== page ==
E is for “Everything But the Girl”
So, this post is about one of my favorite bands, but not really about them or their music. I wanted to write about how their music changed during their careers, and how that change affected me.
I first started listening to Everything But the Girl (EBTG for short) in 1984 while in high school, and they became one of my favorite bands. At that time, they were sort of jazzy, kind of new-wave… definitely not mainstream (at least in the US). I saw them perform live in 1986 when they were touring promoting their album “Baby, the Stars Shine Bright”. That album featured an orchestra and was very different from the previous. I still enjoyed it, though. The next couple albums were similar, kind of adult contemporary, but then with “Amplified Heart” they went a new direction, and then “Walking Wounded” and “Temperamental” were pretty much full-on electronic music.
That last shift was a major one, and it really sounded like a completely different band than the EBTG of the ’80s. I actually had a hard time processing that change. Not anything serious or traumatic, of course, but I had this notion that in order to be “true to yourself”, you couldn’t change like that. So, the new direction the duo took was, to me, not the true EBTG.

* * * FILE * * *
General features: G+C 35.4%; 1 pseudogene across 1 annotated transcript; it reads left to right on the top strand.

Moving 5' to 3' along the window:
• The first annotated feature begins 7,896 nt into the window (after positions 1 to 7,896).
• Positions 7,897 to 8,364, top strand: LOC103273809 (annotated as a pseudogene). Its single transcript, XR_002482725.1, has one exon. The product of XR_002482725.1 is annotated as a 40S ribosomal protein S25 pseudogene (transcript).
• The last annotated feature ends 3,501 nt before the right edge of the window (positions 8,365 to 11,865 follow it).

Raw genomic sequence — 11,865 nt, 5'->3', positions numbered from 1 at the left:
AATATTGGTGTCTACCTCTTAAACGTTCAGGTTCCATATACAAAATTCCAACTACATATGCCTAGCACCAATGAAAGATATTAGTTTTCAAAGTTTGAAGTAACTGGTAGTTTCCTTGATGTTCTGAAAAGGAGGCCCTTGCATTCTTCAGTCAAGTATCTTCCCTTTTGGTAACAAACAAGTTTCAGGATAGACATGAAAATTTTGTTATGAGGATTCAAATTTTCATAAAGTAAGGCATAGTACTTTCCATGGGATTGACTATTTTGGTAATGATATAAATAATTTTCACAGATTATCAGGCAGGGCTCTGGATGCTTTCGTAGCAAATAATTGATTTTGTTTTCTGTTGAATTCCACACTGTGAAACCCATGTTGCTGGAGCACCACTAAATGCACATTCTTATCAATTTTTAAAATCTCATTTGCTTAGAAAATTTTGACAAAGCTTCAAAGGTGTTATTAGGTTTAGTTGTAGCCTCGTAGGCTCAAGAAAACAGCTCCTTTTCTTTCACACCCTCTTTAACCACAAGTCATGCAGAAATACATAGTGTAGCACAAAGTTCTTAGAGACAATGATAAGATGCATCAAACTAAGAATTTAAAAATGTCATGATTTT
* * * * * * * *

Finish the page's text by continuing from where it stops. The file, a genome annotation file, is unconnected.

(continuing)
Maybe I was too young to realize that people change as they grow older and gain new experiences. I believed that your personality (or music in the case of EBTG) shouldn’t change, and if it did, you were selling out.
Later I read an interview with Tracey Thorn (singer from EBTG) and she said something like, “The person who sang on that album no longer exists. I am a different person. I cannot sing someone else’s songs.” I’m sure that is not the exact quote, perhaps not even close, but it is what I remember reacting to. It was a bold statement… and a bit shocking. How could she say those things about the songs that I love so much?
But now I am older, and I realize that people do change… I don’t have the exact same interests as I did when I was young… for instance, I was very into painting when I was in my teens and early 20s, and earned an Art Studio degree, but these days, I have very little interest in painting. That person who went to Art School is very different now. It was who I was at the time and I am happy I experienced that. I can’t imagine a different reality. But that person exists in the past.
I’ve also noticed that people I’ve known for a long time, who were previously so into certain things, have lost interest in those things. That’s natural and okay. No need to beat yourself up or feel guilty over evolving! (I admit feeling a little guilty when I was in my 30s that I did not paint anymore)
But isn’t it great that we can change? Wouldn’t it be terrible if we were stuck as the same person we were 20 years ago? Isn’t it best to simply accept and be happy with who are at the present moment? I believe the answer is “yes” to all three questions.